The Hopi - Peaceful Ones of the Southwest
Primarily living on a 1.5 million acre reservation in northeastern
(peaceful ones) people have the longest authenticated history of
occupation of a single area by any
American tribe in the United States. Thought to have migrated
north out of Mexico around 500 B.C., the Hopi have
always lived in the Four Corners area of the United States.
the beginning they were a hunting and gathering group divided into
numerous small bands that lived in pit houses. However around the
year 700 A.D. the Hopi became an agricultural people growing blue ears of corn using
runoff from the mesas. At this time many of the small bands began to
come together and large villages began to be established atop the mesas,
the first of which at Antelope Mesa, east of present-day Keams Canyon,
Arizona. Masonry walls came into use and aboveground dwellings replaced pit houses. As the population grew agriculture became more and more important.
From 900 to 1100 A.D.
many small masonry villages appeared in the area. A subsequent drying
of the climate over the next two hundred years saw a clustering of the
area’s population into larger villages, such as Oraibi, Awatovi,
Wupatki, Betatakin and the villages in Canyon De Chelly.
Hopi House in
This image available for
photographic prints and downloads
In the late 1200’s a
massive drought forced 36 of 47 villages on the Hopi mesas
to be abandoned. Following the drought the 11 remaining villages grew
in size and three new villages were established.
While Hopi located
their villages on mesas for defensive purposes, the land surrounding
the mesas was also used by the tribe, dividing it between families and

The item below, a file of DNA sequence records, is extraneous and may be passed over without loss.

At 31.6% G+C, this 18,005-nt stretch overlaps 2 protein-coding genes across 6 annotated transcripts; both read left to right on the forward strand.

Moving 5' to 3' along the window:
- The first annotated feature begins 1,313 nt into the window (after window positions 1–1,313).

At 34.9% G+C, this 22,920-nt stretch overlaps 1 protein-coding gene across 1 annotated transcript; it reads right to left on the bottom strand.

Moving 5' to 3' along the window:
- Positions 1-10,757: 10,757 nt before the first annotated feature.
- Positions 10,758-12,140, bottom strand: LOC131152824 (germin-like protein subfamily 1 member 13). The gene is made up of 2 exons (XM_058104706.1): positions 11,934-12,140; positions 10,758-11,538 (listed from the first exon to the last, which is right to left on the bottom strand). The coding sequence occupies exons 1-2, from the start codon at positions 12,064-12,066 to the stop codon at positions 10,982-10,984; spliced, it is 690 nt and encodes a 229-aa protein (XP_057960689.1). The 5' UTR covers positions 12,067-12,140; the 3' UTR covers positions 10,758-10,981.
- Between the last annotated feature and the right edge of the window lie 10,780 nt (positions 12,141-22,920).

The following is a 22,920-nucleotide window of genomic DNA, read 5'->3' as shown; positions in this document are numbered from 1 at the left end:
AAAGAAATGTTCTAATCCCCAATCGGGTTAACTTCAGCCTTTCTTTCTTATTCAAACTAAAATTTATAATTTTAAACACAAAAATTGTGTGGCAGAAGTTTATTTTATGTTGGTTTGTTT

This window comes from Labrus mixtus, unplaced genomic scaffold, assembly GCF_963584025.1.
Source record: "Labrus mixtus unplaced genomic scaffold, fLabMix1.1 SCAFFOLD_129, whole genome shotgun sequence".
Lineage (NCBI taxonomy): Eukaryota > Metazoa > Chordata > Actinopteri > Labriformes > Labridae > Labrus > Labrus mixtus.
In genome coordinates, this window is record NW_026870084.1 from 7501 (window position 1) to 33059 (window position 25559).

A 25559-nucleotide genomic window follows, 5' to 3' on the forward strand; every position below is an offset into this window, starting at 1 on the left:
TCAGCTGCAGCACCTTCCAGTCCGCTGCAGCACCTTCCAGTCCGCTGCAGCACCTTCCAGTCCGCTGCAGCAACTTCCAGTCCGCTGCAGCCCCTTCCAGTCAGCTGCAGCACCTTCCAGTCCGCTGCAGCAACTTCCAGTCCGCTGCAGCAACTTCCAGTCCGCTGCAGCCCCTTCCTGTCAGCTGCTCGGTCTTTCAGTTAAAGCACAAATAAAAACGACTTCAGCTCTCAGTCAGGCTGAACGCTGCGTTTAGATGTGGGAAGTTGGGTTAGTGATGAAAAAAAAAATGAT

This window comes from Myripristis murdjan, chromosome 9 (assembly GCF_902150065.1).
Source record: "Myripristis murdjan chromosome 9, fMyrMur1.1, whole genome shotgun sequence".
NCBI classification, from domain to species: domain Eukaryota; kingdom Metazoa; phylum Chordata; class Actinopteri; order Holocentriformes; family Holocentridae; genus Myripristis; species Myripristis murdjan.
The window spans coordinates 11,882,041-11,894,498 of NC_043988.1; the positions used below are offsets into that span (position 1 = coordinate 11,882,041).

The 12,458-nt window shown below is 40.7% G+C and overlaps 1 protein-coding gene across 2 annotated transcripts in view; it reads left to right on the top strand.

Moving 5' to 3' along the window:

utilizing common areas for medicinal and religious purposes.
By the 16th century
culture was highly developed with an elaborate ceremonial cycle,
complex social organization and advanced agricultural system. They
also participated in an elaborate trade network that extended
throughout the Southwest and into Mexico.
society was matrilineal, with women determining inheritance and social
status and of people. When a man marries, the children from the
relationship are members of his wife's clan.
enjoyed a peaceful way of life until the first outsiders arrived in Hopi
territory in 1540. Under the leadership of Don Pedro de Tovar,
the Spanish were looking for the legendary Seven Cities of Gold. The Spaniards were not received with friendliness at first, but the
opposition of the natives was soon overcome and the party remained
among the Hopi
several days, learning from them of the existence of the Grand Canyon. When they were unsuccessful in the search for the precious metal, they
returned to Mexico but continued to maintain sporadic contact.
In 1592 the Spanish returned when Catholic
priests established a mission at Awatovi. For the next nine
decades the priests would attempt to suppress the Hopi
religion and convert the tribe to Catholicism.
From the Spanish, the Hopi acquired
horses, burros, sheep and cattle, as well as new fruits and vegetables
that were introduced into their diet. The Spanish and later Europeans also
introduced smallpox which over the centuries periodically reduced the
populations on the mesas from thousands to hundreds in devastating
In 1680 the Hopi joined the